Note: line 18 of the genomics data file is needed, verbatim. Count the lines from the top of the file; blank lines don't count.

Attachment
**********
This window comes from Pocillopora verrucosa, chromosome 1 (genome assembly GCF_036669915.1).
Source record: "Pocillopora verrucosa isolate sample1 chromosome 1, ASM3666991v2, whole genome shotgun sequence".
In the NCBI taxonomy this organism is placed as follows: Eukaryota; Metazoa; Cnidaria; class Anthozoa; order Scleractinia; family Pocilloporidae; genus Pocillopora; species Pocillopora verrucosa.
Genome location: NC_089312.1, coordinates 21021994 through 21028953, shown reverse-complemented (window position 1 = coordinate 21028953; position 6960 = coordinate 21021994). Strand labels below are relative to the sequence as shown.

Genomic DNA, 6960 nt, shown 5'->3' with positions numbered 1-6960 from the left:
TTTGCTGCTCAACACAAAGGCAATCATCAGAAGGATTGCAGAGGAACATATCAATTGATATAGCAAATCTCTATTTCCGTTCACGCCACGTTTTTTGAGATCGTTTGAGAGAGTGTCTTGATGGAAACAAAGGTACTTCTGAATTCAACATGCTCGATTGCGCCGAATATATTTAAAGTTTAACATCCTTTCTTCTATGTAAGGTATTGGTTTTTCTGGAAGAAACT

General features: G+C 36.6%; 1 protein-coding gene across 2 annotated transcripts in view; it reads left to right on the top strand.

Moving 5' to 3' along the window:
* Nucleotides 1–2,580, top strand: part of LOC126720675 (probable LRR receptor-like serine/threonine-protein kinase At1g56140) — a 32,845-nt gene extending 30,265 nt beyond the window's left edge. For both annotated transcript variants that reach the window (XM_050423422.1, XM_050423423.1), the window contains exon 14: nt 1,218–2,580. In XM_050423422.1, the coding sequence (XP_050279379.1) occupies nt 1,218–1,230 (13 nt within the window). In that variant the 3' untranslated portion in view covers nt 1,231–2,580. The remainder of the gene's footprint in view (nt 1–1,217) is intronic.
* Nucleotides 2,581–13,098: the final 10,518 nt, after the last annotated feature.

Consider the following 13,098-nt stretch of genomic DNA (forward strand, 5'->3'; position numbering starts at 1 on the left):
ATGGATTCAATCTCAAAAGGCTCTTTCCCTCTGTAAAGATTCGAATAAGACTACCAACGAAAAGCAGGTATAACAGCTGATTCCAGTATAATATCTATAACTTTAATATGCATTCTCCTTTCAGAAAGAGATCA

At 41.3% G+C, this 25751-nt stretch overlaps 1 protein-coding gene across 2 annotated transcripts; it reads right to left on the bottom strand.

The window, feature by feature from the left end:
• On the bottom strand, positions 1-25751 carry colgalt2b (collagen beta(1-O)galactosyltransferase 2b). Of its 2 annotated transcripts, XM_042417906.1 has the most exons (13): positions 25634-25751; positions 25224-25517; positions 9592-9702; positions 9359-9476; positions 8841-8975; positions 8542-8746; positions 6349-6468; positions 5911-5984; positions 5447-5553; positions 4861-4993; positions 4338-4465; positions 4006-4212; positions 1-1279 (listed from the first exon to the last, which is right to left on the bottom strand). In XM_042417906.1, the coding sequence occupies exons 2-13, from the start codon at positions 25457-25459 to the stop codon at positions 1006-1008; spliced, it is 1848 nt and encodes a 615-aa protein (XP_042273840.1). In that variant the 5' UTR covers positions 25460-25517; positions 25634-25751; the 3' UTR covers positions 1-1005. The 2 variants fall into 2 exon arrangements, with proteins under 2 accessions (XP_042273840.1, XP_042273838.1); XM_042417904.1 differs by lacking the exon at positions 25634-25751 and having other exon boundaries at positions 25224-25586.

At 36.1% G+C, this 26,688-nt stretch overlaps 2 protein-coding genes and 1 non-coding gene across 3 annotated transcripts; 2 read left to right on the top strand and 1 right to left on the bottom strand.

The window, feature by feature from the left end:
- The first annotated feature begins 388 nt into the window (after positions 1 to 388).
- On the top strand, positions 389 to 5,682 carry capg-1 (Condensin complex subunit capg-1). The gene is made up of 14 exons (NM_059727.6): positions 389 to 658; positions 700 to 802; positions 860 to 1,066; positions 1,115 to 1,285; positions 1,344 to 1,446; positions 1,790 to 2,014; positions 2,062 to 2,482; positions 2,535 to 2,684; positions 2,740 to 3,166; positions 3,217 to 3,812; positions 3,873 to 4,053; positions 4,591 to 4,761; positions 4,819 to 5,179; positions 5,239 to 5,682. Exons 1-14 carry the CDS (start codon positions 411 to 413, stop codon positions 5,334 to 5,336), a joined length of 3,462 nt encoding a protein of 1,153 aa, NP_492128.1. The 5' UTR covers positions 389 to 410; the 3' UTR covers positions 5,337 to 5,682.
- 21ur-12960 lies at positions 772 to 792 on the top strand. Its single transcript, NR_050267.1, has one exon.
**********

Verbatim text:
- The first annotated feature begins 388 nt into the window (after positions 1 to 388).